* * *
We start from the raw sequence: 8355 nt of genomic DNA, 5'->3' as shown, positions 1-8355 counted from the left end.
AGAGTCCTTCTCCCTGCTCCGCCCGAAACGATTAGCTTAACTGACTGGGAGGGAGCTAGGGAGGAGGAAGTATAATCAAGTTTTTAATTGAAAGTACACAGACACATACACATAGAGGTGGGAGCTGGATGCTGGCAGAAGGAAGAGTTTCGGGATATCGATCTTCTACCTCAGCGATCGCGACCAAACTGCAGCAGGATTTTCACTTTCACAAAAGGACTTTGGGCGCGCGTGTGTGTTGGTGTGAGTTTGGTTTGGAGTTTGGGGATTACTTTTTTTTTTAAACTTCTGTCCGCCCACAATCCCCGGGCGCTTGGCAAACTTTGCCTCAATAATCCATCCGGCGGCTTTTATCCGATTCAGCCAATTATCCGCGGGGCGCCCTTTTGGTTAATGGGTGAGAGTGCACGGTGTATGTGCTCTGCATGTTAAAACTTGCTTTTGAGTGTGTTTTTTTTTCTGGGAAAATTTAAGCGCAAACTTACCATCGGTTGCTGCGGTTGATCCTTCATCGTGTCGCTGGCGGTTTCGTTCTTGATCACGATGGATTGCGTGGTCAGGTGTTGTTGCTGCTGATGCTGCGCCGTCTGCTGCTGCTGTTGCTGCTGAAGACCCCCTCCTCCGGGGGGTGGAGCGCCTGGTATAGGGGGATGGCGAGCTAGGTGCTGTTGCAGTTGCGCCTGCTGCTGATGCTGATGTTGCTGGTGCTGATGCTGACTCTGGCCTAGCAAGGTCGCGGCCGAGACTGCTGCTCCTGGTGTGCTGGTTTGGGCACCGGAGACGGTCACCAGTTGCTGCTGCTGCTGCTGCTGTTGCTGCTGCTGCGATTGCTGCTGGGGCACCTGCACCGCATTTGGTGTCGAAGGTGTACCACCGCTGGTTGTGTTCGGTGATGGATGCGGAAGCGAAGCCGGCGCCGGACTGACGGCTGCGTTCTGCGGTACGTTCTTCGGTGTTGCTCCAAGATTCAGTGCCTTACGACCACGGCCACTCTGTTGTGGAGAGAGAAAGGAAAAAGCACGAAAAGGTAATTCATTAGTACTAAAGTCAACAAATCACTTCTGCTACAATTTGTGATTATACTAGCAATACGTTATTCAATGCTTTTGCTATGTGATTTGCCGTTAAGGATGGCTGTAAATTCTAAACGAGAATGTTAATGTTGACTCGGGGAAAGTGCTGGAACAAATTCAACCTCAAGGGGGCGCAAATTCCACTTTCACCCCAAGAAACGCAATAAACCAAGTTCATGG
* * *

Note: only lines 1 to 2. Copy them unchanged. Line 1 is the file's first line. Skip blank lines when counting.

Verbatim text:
We start from the raw sequence: 8355 nt of genomic DNA, 5'->3' as shown, positions 1-8355 counted from the left end.
AGAGTCCTTCTCCCTGCTCCGCCCGAAACGATTAGCTTAACTGACTGGGAGGGAGCTAGGGAGGAGGAAGTATAATCAAGTTTTTAATTGAAAGTACACAGACACATACACATAGAGGTGGGAGCTGGATGCTGGCAGAAGGAAGAGTTTCGGGATATCGATCTTCTACCTCAGCGATCGCGACCAAACTGCAGCAGGATTTTCACTTTCACAAAAGGACTTTGGGCGCGCGTGTGTGTTGGTGTGAGTTTGGTTTGGAGTTTGGGGATTACTTTTTTTTTTAAACTTCTGTCCGCCCACAATCCCCGGGCGCTTGGCAAACTTTGCCTCAATAATCCATCCGGCGGCTTTTATCCGATTCAGCCAATTATCCGCGGGGCGCCCTTTTGGTTAATGGGTGAGAGTGCACGGTGTATGTGCTCTGCATGTTAAAACTTGCTTTTGAGTGTGTTTTTTTTTCTGGGAAAATTTAAGCGCAAACTTACCATCGGTTGCTGCGGTTGATCCTTCATCGTGTCGCTGGCGGTTTCGTTCTTGATCACGATGGATTGCGTGGTCAGGTGTTGTTGCTGCTGATGCTGCGCCGTCTGCTGCTGCTGTTGCTGCTGAAGACCCCCTCCTCCGGGGGGTGGAGCGCCTGGTATAGGGGGATGGCGAGCTAGGTGCTGTTGCAGTTGCGCCTGCTGCTGATGCTGATGTTGCTGGTGCTGATGCTGACTCTGGCCTAGCAAGGTCGCGGCCGAGACTGCTGCTCCTGGTGTGCTGGTTTGGGCACCGGAGACGGTCACCAGTTGCTGCTGCTGCTGCTGCTGTTGCTGCTGCTGCGATTGCTGCTGGGGCACCTGCACCGCATTTGGTGTCGAAGGTGTACCACCGCTGGTTGTGTTCGGTGATGGATGCGGAAGCGAAGCCGGCGCCGGACTGACGGCTGCGTTCTGCGGTACGTTCTTCGGTGTTGCTCCAAGATTCAGTGCCTTACGACCACGGCCACTCTGTTGTGGAGAGAGAAAGGAAAAAGCACGAAAAGGTAATTCATTAGTACTAAAGTCAACAAATCACTTCTGCTACAATTTGTGATTATACTAGCAATACGTTATTCAATGCTTTTGCTATGTGATTTGCCGTTAAGGATGGCTGTAAATTCTAAACGAGAATGTTAATGTTGACTCGGGGAAAGTGCTGGAACAAATTCAACCTCAAGGGGGCGCAAATTCCACTTTCACCCCAAGAAACGCAATAAACCAAGTTCATGG